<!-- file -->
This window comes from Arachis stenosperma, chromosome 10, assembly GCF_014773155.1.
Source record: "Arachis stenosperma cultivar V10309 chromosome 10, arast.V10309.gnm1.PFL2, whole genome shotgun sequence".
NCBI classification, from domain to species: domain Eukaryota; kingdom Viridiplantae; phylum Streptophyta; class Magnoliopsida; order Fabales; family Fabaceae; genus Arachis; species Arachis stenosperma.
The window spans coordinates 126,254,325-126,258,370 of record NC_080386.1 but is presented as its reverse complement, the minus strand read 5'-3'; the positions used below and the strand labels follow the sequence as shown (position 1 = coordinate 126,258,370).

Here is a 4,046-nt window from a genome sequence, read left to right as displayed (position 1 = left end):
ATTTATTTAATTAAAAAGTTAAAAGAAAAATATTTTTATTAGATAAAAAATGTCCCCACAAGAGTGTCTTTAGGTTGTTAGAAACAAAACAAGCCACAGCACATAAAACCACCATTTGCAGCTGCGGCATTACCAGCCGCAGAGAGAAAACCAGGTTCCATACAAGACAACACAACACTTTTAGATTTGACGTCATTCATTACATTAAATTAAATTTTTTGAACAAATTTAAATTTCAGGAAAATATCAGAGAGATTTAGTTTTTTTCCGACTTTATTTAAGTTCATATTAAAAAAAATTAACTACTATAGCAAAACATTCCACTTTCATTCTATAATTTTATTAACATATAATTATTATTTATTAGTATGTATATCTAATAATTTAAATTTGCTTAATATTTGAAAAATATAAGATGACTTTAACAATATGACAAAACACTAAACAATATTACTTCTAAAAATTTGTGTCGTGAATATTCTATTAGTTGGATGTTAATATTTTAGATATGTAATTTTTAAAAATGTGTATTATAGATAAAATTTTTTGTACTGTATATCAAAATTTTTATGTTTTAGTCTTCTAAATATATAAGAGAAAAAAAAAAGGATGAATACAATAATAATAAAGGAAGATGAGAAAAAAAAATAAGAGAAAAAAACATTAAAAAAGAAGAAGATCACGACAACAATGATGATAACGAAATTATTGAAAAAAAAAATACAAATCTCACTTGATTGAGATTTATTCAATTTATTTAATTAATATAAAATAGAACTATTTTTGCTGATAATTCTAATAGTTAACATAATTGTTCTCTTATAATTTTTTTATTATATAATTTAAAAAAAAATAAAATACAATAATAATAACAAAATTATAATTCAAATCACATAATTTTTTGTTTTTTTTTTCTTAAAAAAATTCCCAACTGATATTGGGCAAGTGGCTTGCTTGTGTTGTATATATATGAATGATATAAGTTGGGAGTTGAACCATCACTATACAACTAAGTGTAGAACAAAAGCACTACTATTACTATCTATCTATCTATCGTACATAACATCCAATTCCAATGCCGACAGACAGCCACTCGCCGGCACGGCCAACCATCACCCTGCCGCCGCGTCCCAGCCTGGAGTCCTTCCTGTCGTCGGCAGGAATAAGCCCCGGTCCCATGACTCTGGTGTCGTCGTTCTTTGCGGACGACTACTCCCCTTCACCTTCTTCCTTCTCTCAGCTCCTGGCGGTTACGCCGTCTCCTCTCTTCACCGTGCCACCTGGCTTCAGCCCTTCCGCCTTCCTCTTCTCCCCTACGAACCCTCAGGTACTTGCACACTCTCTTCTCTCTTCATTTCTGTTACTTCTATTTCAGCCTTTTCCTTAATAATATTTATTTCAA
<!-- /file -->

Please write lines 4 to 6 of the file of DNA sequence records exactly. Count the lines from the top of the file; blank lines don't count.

The window spans coordinates 126,254,325-126,258,370 of record NC_080386.1 but is presented as its reverse complement, the minus strand read 5'-3'; the positions used below and the strand labels follow the sequence as shown (position 1 = coordinate 126,258,370).

Here is a 4,046-nt window from a genome sequence, read left to right as displayed (position 1 = left end):
ATTTATTTAATTAAAAAGTTAAAAGAAAAATATTTTTATTAGATAAAAAATGTCCCCACAAGAGTGTCTTTAGGTTGTTAGAAACAAAACAAGCCACAGCACATAAAACCACCATTTGCAGCTGCGGCATTACCAGCCGCAGAGAGAAAACCAGGTTCCATACAAGACAACACAACACTTTTAGATTTGACGTCATTCATTACATTAAATTAAATTTTTTGAACAAATTTAAATTTCAGGAAAATATCAGAGAGATTTAGTTTTTTTCCGACTTTATTTAAGTTCATATTAAAAAAAATTAACTACTATAGCAAAACATTCCACTTTCATTCTATAATTTTATTAACATATAATTATTATTTATTAGTATGTATATCTAATAATTTAAATTTGCTTAATATTTGAAAAATATAAGATGACTTTAACAATATGACAAAACACTAAACAATATTACTTCTAAAAATTTGTGTCGTGAATATTCTATTAGTTGGATGTTAATATTTTAGATATGTAATTTTTAAAAATGTGTATTATAGATAAAATTTTTTGTACTGTATATCAAAATTTTTATGTTTTAGTCTTCTAAATATATAAGAGAAAAAAAAAAGGATGAATACAATAATAATAAAGGAAGATGAGAAAAAAAAATAAGAGAAAAAAACATTAAAAAAGAAGAAGATCACGACAACAATGATGATAACGAAATTATTGAAAAAAAAAATACAAATCTCACTTGATTGAGATTTATTCAATTTATTTAATTAATATAAAATAGAACTATTTTTGCTGATAATTCTAATAGTTAACATAATTGTTCTCTTATAATTTTTTTATTATATAATTTAAAAAAAAATAAAATACAATAATAATAACAAAATTATAATTCAAATCACATAATTTTTTGTTTTTTTTTTCTTAAAAAAATTCCCAACTGATATTGGGCAAGTGGCTTGCTTGTGTTGTATATATATGAATGATATAAGTTGGGAGTTGAACCATCACTATACAACTAAGTGTAGAACAAAAGCACTACTATTACTATCTATCTATCTATCGTACATAACATCCAATTCCAATGCCGACAGACAGCCACTCGCCGGCACGGCCAACCATCACCCTGCCGCCGCGTCCCAGCCTGGAGTCCTTCCTGTCGTCGGCAGGAATAAGCCCCGGTCCCATGACTCTGGTGTCGTCGTTCTTTGCGGACGACTACTCCCCTTCACCTTCTTCCTTCTCTCAGCTCCTGGCGGTTACGCCGTCTCCTCTCTTCACCGTGCCACCTGGCTTCAGCCCTTCCGCCTTCCTCTTCTCCCCTACGAACCCTCAGGTACTTGCACACTCTCTTCTCTCTTCATTTCTGTTACTTCTATTTCAGCCTTTTCCTTAATAATATTTATTTCAA